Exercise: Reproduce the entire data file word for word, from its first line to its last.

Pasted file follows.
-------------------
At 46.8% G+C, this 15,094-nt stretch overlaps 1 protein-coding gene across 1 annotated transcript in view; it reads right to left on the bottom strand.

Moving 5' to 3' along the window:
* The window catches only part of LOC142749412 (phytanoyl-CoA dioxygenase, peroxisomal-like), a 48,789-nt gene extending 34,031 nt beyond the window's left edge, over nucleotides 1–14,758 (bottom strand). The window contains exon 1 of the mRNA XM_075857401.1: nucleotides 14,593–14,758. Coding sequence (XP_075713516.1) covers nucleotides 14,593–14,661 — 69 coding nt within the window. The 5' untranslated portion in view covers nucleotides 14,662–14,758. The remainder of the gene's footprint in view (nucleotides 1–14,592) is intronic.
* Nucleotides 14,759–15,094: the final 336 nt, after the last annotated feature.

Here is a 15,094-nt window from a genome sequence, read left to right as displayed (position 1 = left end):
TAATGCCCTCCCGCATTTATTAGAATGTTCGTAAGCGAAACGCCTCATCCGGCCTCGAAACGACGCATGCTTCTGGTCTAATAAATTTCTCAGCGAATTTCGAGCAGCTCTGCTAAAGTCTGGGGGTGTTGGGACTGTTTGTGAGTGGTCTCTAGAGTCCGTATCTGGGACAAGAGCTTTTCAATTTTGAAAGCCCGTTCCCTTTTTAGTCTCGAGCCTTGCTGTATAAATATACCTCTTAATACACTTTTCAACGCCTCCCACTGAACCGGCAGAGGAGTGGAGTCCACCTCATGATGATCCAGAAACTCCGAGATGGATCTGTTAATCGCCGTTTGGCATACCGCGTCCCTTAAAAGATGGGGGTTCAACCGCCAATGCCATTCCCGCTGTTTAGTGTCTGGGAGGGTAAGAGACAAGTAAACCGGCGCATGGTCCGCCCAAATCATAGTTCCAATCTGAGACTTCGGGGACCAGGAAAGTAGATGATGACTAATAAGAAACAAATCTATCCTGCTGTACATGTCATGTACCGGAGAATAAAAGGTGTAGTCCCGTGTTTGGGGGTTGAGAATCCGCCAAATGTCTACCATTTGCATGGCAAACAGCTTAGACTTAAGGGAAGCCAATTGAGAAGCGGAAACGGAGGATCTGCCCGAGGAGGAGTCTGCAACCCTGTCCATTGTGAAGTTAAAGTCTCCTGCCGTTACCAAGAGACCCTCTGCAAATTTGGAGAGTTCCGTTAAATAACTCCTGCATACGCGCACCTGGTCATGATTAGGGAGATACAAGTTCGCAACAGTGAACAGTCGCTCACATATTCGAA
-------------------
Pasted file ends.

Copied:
At 46.8% G+C, this 15,094-nt stretch overlaps 1 protein-coding gene across 1 annotated transcript in view; it reads right to left on the bottom strand.

Moving 5' to 3' along the window:
* The window catches only part of LOC142749412 (phytanoyl-CoA dioxygenase, peroxisomal-like), a 48,789-nt gene extending 34,031 nt beyond the window's left edge, over nucleotides 1–14,758 (bottom strand). The window contains exon 1 of the mRNA XM_075857401.1: nucleotides 14,593–14,758. Coding sequence (XP_075713516.1) covers nucleotides 14,593–14,661 — 69 coding nt within the window. The 5' untranslated portion in view covers nucleotides 14,662–14,758. The remainder of the gene's footprint in view (nucleotides 1–14,592) is intronic.
* Nucleotides 14,759–15,094: the final 336 nt, after the last annotated feature.

Here is a 15,094-nt window from a genome sequence, read left to right as displayed (position 1 = left end):
TAATGCCCTCCCGCATTTATTAGAATGTTCGTAAGCGAAACGCCTCATCCGGCCTCGAAACGACGCATGCTTCTGGTCTAATAAATTTCTCAGCGAATTTCGAGCAGCTCTGCTAAAGTCTGGGGGTGTTGGGACTGTTTGTGAGTGGTCTCTAGAGTCCGTATCTGGGACAAGAGCTTTTCAATTTTGAAAGCCCGTTCCCTTTTTAGTCTCGAGCCTTGCTGTATAAATATACCTCTTAATACACTTTTCAACGCCTCCCACTGAACCGGCAGAGGAGTGGAGTCCACCTCATGATGATCCAGAAACTCCGAGATGGATCTGTTAATCGCCGTTTGGCATACCGCGTCCCTTAAAAGATGGGGGTTCAACCGCCAATGCCATTCCCGCTGTTTAGTGTCTGGGAGGGTAAGAGACAAGTAAACCGGCGCATGGTCCGCCCAAATCATAGTTCCAATCTGAGACTTCGGGGACCAGGAAAGTAGATGATGACTAATAAGAAACAAATCTATCCTGCTGTACATGTCATGTACCGGAGAATAAAAGGTGTAGTCCCGTGTTTGGGGGTTGAGAATCCGCCAAATGTCTACCATTTGCATGGCAAACAGCTTAGACTTAAGGGAAGCCAATTGAGAAGCGGAAACGGAGGATCTGCCCGAGGAGGAGTCTGCAACCCTGTCCATTGTGAAGTTAAAGTCTCCTGCCGTTACCAAGAGACCCTCTGCAAATTTGGAGAGTTCCGTTAAATAACTCCTGCATACGCGCACCTGGTCATGATTAGGGAGATACAAGTTCGCAACAGTGAACAGTCGCTCACATATTCGAA